With thanks to the author for the review copy.
Miss Christie Regrets is the second book in the Hampshire Murders series. In the first book Death in Profile – we were introduced to the police officers at Hamstead police station, they include DCI Tom Allen (very much an old-style copper), Simon Collison, now a superintendent, Inspector Bob Metcalf, and D S Karen Willis. In the previous book, we learned that Collison is a fan of Golden Age crime fiction, as is Peter Collins, Karen Willis’ former boyfriend who worked as a profiler on that previous case. The complicated lives and loves of the police team continue to run through the story of the latest murder case that they become embroiled in.
This series continues its affectionate nod to the world of Golden Age fiction, both in the occasional references to it made by the characters, and more importantly in the way the characters speak to each other, behave and the refreshing lack of bad language and gory details.
“A man sat with his back to the door, slumped forwards over a desk. A mass of congealing blood covered the top of his head and had run down the sides onto the desk. Some had gone further, dripping onto the floor. What looked like a police truncheon lay on the floor slightly to one side.”
That really is about as gruesome as it gets – and I, for one prefer it like that.
I loved the premise of this one – and it does work very well, it is cleverly plotted with everything tidied up satisfactorily in the end. Two murders separated by something approaching eighty years – couldn’t possibly be connected, could they? And if that isn’t tantalising enough; the Queen of crime herself, Agatha Christie – and the letters she left behind, become a key feature of the police investigation. As the case progresses Special Branch are even drawn into the affair – as secrets of national security are unearthed.
As the novel opens Karen Willis is on leave, still living with Peter, though they both know the relationship is over. They are attending an exhibition at Burgh House, in Hampstead, when a body is discovered on one of the floors above them. Howse; the man who has been killed was preparing exhibits for another exhibition about The Isokan, a block of flats nearby, where Agatha Christie among others, had lived for a short time. There were only a few people in Burgh house at the time of the murder – though the open door to the house has been left unattended and anyone could have walked in. Howse lived and worked in the building which was once his family home, as do the Baileys, who act as caretakers. It is revealed early on that Susan Bailey was having an affair with Howse, and her husband therefore, has reason to feel great resentment toward the victim. In the room, next to Howse’s, works Professor Hugh Raffen, he claims to have had little to do with Howse generally, although didn’t seem to like the man much at all.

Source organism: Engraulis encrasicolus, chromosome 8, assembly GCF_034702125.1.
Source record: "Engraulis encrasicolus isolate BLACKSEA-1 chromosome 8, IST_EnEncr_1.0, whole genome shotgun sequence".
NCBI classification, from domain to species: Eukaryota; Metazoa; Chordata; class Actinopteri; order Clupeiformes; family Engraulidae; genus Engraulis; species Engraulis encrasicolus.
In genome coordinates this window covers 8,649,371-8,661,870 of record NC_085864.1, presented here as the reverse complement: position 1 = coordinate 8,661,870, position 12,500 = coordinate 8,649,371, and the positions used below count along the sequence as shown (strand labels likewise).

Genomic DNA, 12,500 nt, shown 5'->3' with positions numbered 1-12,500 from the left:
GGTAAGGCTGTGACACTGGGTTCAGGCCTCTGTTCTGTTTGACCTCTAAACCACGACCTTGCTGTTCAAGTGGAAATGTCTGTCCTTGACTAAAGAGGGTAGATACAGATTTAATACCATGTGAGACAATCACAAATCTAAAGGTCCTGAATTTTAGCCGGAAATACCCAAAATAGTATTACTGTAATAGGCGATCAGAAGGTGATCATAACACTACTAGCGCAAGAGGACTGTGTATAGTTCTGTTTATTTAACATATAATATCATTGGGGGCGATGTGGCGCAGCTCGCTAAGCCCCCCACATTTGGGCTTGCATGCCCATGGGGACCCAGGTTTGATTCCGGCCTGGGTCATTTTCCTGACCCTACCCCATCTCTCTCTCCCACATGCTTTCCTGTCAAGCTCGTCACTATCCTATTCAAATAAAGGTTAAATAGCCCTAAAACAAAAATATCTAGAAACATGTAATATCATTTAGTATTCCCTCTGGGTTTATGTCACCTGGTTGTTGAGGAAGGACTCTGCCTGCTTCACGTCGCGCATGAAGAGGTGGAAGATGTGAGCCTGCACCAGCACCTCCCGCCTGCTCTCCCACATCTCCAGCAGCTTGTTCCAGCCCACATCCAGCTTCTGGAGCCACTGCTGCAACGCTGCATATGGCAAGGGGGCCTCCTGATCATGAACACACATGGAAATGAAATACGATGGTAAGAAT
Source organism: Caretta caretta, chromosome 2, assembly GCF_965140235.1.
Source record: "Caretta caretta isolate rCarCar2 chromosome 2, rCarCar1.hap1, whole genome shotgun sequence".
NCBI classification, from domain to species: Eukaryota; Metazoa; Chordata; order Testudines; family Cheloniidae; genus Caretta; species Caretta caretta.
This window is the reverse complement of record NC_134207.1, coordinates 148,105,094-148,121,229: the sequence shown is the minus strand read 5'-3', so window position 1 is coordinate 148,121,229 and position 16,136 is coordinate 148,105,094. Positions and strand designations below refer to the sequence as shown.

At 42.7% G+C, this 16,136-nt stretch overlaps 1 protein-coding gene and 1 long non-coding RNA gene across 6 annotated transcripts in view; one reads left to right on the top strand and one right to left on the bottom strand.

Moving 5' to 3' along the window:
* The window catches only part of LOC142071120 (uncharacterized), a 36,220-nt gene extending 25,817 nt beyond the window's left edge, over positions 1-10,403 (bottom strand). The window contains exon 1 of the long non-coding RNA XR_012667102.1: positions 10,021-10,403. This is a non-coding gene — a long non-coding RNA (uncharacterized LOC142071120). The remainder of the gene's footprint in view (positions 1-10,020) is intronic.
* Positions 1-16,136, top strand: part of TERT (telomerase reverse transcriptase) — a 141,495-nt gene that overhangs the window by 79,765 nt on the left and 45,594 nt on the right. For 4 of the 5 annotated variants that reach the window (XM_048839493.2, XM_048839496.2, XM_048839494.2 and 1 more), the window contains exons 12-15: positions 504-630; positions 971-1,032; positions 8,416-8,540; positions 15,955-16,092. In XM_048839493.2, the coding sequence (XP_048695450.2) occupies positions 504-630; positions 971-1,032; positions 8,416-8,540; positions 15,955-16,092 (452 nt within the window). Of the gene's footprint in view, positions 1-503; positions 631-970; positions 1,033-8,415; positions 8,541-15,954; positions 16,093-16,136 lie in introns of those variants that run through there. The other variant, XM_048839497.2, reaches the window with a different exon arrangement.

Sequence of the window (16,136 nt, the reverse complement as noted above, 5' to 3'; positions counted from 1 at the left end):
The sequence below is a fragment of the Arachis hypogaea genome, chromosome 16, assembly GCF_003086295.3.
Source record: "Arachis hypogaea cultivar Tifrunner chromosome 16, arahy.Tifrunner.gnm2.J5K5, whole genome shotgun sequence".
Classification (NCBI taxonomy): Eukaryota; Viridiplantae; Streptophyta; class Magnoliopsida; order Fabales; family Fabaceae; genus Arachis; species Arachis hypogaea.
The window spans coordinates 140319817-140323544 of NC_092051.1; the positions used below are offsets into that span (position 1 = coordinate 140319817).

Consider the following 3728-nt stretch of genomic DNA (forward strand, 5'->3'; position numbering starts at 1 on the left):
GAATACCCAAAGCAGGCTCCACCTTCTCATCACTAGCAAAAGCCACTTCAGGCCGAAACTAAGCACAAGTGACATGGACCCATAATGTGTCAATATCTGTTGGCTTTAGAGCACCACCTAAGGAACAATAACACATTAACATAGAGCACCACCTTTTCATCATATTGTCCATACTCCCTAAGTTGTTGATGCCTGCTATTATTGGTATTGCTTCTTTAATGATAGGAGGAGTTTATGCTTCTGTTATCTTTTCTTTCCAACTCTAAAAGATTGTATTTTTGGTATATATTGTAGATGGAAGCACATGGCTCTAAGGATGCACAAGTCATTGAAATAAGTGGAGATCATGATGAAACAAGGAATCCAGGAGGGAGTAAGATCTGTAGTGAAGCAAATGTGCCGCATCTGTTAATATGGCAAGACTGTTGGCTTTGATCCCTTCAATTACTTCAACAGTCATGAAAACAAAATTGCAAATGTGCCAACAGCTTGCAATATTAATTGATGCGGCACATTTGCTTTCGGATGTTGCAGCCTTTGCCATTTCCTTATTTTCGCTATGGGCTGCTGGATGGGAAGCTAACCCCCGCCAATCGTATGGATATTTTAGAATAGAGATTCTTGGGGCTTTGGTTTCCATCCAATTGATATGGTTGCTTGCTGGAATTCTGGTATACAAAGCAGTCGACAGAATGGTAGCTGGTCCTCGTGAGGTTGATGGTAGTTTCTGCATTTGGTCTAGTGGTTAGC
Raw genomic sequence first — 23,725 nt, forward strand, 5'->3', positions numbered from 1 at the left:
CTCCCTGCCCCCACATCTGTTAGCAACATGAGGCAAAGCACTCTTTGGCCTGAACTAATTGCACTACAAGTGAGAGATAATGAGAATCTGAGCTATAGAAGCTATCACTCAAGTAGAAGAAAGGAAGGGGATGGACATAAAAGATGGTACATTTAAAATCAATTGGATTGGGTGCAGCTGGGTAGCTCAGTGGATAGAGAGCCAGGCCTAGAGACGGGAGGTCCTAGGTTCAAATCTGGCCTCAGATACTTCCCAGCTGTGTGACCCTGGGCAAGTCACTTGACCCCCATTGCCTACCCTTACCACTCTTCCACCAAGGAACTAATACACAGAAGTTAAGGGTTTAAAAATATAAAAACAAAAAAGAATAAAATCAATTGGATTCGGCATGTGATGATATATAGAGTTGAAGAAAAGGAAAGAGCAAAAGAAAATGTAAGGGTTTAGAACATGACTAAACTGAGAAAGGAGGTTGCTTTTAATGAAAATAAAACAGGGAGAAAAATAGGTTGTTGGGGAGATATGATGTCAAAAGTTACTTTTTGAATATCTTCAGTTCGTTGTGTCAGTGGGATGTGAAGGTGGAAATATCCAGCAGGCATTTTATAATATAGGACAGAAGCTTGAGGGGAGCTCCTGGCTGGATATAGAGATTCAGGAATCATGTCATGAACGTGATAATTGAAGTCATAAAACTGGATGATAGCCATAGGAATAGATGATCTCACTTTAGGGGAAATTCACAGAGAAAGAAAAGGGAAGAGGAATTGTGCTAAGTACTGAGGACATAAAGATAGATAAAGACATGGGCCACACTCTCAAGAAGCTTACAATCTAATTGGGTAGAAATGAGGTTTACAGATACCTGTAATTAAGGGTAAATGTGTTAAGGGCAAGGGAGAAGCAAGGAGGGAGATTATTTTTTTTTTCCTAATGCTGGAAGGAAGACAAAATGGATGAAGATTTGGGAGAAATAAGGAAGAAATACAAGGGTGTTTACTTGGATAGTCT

Tom Allen, who Collison had replaced on the previous investigation, is made SIO of the case, and Karen Willis, returns from leave to help. Collison who has refused a promotion, is requesting the chance to head up another murder investigation, and is promised the next one to come along. Another investigation does come along, faster than anyone might have expected, but it turns out to be an historical investigation.
“The storage space contrived to feel both damp and dusty at the same time. A bare lamp hung unlit from the ceiling. An inspection light, presumably erected by the builders, blazed across the room casting stark shadows. Collison noticed that in some places not just the wallpaper but the plaster too had peeled off the wall.
‘That’s a cabin trunk,’ he said, looking at the piece of luggage. ‘Haven’t seen one for years, except in junk shops.’”
A body has been discovered by workmen, in a trunk behind a walled-up section of basement in the old Isokan building, about which Howse was preparing an exhibit. The coincidence is startling. Collison is put in charge of the investigation, though he quickly suspects there is a connection between his and DCI Allen’s case.
In the interests of honesty, I must admit to a couple of small reservations, nothing that spoiled my overall enjoyment though. For me there was just a little too much musing upon the physical attributes of woman police officers, and the effect of them upon their male counterparts. Thankfully however the women are allowed to be both attractive and highly competent. Despite the novel being a really good, quick and involving read I couldn’t help wonder if it wasn’t a bit long, personally I was less interested in the complex love triangle between Peter Collins, Bob Metcalf and Karen Willis – and one possible future storyline there makes me feel rather uncomfortable – though I am probably jumping the gun completely.
The characters are all really likeable and their stories which run through both this and the previous novel do an excellent job of involving the reader in not only the case but in the people whose job it is to solve it.
I was certainly not clever enough to guess the solution of this mystery which is pleasingly complex. The author’s own expert knowledge of police and legal procedure comes through, and lends an extra dimension of authenticity to the story.